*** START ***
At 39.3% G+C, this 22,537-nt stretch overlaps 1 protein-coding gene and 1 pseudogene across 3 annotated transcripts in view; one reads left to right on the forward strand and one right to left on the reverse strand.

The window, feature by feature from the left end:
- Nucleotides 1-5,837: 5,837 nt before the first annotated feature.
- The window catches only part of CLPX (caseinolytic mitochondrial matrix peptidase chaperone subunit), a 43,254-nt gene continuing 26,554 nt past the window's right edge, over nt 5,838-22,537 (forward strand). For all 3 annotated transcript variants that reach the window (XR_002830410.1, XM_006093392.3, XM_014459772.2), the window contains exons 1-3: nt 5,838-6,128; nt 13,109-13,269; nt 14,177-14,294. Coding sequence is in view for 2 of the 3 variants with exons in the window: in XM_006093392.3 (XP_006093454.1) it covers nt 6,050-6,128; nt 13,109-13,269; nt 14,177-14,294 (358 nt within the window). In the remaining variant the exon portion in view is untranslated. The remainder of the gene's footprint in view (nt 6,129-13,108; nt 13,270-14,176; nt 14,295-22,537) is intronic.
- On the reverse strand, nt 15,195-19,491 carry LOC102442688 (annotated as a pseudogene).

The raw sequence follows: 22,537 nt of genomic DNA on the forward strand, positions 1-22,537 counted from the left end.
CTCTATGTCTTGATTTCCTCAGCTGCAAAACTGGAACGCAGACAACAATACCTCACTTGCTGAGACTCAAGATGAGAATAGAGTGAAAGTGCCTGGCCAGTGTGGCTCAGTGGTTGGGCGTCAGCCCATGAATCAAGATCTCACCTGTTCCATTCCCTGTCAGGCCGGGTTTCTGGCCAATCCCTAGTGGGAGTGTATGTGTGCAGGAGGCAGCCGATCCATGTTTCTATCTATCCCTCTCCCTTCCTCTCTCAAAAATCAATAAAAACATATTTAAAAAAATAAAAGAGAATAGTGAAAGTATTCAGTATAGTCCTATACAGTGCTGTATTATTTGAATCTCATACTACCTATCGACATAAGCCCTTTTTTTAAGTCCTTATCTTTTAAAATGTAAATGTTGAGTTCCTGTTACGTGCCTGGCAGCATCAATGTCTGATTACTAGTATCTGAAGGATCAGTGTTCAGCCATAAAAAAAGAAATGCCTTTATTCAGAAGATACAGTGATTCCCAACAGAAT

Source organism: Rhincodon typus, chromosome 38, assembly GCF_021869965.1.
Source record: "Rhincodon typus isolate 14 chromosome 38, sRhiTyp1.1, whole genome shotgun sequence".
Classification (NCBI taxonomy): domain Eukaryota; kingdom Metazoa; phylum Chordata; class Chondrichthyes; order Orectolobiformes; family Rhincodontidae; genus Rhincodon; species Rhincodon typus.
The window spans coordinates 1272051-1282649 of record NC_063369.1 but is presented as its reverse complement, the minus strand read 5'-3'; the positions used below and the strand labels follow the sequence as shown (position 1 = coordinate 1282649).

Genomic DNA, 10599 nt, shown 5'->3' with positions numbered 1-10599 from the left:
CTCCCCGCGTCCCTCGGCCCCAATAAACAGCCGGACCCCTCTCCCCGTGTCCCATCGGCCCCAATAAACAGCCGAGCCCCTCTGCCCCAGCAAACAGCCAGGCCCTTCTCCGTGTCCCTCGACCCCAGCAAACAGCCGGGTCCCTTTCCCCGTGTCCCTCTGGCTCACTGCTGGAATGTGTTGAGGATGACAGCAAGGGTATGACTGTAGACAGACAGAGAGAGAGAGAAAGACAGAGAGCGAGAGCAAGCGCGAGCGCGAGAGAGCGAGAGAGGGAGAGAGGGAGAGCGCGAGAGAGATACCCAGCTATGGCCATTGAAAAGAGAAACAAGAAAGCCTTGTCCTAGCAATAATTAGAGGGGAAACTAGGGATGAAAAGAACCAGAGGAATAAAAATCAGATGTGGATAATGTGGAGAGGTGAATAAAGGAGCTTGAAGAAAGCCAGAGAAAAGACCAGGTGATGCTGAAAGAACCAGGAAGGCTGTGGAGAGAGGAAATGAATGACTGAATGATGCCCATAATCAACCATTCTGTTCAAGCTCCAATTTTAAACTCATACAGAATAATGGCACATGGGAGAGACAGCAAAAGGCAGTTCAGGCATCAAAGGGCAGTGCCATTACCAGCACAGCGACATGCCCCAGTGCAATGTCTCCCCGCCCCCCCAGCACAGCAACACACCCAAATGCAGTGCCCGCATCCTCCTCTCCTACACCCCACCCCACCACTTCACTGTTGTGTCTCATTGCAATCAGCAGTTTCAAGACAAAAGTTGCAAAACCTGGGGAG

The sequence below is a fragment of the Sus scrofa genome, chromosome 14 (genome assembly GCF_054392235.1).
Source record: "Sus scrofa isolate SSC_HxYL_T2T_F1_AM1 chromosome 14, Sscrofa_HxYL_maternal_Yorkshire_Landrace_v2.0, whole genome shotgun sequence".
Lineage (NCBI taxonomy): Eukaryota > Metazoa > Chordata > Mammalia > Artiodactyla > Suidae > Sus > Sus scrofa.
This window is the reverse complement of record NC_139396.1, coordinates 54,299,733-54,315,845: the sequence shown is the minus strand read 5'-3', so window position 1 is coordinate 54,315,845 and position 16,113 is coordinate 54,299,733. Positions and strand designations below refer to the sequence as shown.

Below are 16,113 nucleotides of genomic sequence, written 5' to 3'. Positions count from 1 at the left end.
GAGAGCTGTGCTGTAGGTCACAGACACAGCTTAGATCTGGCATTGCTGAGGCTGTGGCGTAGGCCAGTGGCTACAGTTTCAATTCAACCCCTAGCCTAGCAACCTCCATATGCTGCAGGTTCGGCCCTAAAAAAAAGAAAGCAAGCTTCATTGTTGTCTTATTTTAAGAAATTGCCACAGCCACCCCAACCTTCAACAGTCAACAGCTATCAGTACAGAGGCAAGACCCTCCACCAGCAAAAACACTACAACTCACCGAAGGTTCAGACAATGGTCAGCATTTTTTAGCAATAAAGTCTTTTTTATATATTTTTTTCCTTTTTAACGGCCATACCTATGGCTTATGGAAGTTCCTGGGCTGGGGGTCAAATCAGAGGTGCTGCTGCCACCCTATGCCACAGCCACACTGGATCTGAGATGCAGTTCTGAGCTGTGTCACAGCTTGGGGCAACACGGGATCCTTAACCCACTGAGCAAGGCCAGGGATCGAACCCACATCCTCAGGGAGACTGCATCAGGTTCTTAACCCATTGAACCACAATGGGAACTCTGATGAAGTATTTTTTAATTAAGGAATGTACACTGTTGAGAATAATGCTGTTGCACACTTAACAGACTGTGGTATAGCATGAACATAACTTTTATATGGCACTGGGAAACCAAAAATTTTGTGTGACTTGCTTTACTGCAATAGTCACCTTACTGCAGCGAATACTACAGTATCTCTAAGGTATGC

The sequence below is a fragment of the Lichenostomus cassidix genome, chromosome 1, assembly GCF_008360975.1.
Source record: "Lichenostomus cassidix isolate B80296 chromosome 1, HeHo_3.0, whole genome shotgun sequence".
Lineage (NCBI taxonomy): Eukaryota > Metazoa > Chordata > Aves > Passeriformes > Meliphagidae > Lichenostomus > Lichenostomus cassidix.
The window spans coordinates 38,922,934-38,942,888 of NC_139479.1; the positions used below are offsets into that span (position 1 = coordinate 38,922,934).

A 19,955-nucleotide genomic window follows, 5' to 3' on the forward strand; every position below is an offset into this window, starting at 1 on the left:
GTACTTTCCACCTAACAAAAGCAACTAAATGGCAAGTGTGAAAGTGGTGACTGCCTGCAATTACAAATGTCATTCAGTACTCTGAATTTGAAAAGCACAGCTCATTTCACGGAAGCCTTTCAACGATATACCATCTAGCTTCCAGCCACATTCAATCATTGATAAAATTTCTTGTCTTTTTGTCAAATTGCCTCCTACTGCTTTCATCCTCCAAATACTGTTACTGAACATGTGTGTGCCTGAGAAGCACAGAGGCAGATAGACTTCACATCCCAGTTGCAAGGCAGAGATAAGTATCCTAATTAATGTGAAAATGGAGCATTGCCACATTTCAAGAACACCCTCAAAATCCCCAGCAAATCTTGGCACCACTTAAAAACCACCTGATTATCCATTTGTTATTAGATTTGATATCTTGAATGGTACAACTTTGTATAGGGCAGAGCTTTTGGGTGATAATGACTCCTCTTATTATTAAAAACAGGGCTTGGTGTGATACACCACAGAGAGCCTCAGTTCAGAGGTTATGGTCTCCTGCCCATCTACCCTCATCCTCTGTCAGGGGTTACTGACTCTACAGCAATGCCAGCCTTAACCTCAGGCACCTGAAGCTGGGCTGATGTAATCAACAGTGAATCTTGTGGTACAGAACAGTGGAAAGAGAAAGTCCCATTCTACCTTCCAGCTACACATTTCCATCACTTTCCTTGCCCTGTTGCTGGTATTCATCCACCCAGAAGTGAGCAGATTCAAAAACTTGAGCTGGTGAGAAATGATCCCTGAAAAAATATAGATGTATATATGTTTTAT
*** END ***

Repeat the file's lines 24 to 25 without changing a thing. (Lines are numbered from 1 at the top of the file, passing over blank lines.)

A 19,955-nucleotide genomic window follows, 5' to 3' on the forward strand; every position below is an offset into this window, starting at 1 on the left:
GTACTTTCCACCTAACAAAAGCAACTAAATGGCAAGTGTGAAAGTGGTGACTGCCTGCAATTACAAATGTCATTCAGTACTCTGAATTTGAAAAGCACAGCTCATTTCACGGAAGCCTTTCAACGATATACCATCTAGCTTCCAGCCACATTCAATCATTGATAAAATTTCTTGTCTTTTTGTCAAATTGCCTCCTACTGCTTTCATCCTCCAAATACTGTTACTGAACATGTGTGTGCCTGAGAAGCACAGAGGCAGATAGACTTCACATCCCAGTTGCAAGGCAGAGATAAGTATCCTAATTAATGTGAAAATGGAGCATTGCCACATTTCAAGAACACCCTCAAAATCCCCAGCAAATCTTGGCACCACTTAAAAACCACCTGATTATCCATTTGTTATTAGATTTGATATCTTGAATGGTACAACTTTGTATAGGGCAGAGCTTTTGGGTGATAATGACTCCTCTTATTATTAAAAACAGGGCTTGGTGTGATACACCACAGAGAGCCTCAGTTCAGAGGTTATGGTCTCCTGCCCATCTACCCTCATCCTCTGTCAGGGGTTACTGACTCTACAGCAATGCCAGCCTTAACCTCAGGCACCTGAAGCTGGGCTGATGTAATCAACAGTGAATCTTGTGGTACAGAACAGTGGAAAGAGAAAGTCCCATTCTACCTTCCAGCTACACATTTCCATCACTTTCCTTGCCCTGTTGCTGGTATTCATCCACCCAGAAGTGAGCAGATTCAAAAACTTGAGCTGGTGAGAAATGATCCCTGAAAAAATATAGATGTATATATGTTTTAT